|Project by mtkate||posted 1614 days ago||10171 views||14 times favorited||10 comments|
After looking through all sorts of resources to find a box joint jig to build for my tablesaw (and finding so much for routers…. but I can’t build one yet as I hate my router and need to build a table…and get a new router) I had first built the jig from Taunton’s jigs and fixtures book. I hated it, and pitched it out. The problem is that it relied on my miter gauge and I found it too wobbly.
I found this plan in ShopNotes (#62, Vol. 11) which uses the miter slots in the tablesaw. It gave so much more stability. I saw a similar design for one posted by Scrappy – (http://lumberjocks.com/projects/15642) and the results he had looked great so I figured I had to try it.
It took me 5 hours to make – using 3/4 plywood, some old pieces of floating floor (they are perfect as 1/4” hardboard) and a small piece of maple. I probably measured 20 times before cutting once. First results were “ok” but the jig was a bit off. 1mm off in fact. It made quite a difference – the pegs were bigger than the holes so the joints did not fit right – they were way too tight.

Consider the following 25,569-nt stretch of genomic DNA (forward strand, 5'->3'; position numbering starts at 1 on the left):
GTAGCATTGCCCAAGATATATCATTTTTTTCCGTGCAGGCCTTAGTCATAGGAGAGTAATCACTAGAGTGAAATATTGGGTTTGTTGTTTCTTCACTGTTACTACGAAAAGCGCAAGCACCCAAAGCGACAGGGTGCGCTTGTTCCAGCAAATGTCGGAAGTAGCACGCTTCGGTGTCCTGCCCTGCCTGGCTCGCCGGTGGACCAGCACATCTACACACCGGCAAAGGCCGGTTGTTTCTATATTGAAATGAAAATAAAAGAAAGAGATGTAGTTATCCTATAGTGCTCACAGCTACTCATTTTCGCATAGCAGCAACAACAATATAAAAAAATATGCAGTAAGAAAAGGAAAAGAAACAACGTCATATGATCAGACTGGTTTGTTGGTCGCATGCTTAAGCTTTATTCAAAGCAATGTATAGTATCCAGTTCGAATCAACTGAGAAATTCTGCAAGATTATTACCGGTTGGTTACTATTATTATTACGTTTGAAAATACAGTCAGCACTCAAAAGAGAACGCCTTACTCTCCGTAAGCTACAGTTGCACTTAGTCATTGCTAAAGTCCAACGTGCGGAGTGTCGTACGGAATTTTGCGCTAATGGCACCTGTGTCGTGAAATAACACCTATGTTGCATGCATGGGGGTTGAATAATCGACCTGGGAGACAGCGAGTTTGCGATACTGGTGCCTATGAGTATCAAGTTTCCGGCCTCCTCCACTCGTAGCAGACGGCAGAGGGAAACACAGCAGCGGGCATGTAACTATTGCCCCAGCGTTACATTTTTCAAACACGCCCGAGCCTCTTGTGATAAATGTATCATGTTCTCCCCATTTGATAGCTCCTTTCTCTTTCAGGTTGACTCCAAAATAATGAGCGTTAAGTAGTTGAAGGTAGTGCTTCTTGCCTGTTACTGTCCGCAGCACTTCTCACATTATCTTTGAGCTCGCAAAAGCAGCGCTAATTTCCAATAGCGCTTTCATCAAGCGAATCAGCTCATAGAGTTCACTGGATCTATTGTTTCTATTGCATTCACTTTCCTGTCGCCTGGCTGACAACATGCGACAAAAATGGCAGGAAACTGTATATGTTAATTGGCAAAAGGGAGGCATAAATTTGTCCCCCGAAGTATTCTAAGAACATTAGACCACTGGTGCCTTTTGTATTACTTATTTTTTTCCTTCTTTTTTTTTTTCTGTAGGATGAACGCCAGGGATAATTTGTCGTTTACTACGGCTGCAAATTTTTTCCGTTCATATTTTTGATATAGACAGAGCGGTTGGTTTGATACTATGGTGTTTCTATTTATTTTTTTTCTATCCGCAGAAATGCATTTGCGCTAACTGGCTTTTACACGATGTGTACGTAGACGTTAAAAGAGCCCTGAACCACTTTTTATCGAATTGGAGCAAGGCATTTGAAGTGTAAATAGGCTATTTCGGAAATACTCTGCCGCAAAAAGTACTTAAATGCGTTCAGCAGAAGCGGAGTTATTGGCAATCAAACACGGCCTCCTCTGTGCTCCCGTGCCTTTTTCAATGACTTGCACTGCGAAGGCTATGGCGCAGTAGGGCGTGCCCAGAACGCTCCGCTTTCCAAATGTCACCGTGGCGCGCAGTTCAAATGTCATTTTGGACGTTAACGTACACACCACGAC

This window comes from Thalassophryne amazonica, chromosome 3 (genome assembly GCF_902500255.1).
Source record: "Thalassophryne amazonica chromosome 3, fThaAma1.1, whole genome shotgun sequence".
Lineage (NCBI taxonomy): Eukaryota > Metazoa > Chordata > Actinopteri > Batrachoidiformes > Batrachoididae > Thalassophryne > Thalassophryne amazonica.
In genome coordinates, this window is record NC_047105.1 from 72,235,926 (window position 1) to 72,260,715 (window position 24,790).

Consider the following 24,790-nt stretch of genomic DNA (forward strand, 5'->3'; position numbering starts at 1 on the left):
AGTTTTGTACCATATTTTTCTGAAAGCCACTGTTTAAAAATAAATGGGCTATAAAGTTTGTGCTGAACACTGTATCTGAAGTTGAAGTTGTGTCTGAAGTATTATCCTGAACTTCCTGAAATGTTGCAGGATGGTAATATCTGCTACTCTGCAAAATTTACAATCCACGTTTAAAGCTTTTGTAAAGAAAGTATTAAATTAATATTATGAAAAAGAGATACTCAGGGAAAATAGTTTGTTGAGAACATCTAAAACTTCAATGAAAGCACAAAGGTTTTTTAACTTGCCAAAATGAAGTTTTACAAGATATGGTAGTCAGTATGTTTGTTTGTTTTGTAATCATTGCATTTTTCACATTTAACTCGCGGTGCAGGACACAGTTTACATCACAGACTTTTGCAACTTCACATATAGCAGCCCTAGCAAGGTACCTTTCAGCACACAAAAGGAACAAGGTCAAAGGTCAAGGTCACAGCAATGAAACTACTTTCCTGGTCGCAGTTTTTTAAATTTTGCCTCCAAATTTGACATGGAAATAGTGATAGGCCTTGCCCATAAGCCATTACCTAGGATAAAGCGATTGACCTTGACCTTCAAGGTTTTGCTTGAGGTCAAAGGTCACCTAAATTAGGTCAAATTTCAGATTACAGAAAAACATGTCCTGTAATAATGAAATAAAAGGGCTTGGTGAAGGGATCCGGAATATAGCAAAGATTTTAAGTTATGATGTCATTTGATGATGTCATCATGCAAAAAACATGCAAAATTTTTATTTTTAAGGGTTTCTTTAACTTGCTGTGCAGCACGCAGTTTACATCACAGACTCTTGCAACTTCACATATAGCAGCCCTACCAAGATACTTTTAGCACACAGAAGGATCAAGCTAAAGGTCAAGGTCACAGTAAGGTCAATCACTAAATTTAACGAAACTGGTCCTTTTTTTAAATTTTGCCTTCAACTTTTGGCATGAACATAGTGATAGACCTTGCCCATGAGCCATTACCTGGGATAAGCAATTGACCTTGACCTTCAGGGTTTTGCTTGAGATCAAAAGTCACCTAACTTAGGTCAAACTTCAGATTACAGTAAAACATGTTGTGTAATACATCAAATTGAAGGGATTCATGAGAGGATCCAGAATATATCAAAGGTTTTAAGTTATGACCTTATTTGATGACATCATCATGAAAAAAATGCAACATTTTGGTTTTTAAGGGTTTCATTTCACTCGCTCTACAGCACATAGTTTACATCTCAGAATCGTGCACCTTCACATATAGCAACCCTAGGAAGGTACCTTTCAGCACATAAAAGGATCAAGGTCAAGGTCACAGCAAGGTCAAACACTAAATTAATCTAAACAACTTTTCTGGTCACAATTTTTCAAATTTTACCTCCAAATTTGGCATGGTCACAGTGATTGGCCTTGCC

I needed another 1/2 hour after a day of thinking to re-adjust the bottom piece.
This jig is great because the front fence piece is removable, and I can make pieces for any size box joint I want.
Great project, and making good box joints is not an easy thing!!! I appreciate the difficulty of something that looks so simple.
The third pic shows the result in some scrappy pine. The jig is created to make 1cm joints (that’s about 3/8” in the non-metric system). Admittedly, it would look better if the pine was planed to exactly 1cm thick but it was approximate – just for a test.
Fourth pic shows you the underside after some trials.
Fifth pic – you can see on the left side of the trial the first results before I adjusted the jig. As the pegs were larger than the holes and the pine just broke. The right hand side is after the adjustment.
The last picture is a shot of my favourite little pushstick. It’s my only other real “jig” I ever made that is worth keeping to me.
This new jig makes me feel like I am moving up in the world! I used so many different power tools to make it (tablesaw, miter saw, drill press, band saw) that I even impressed myself.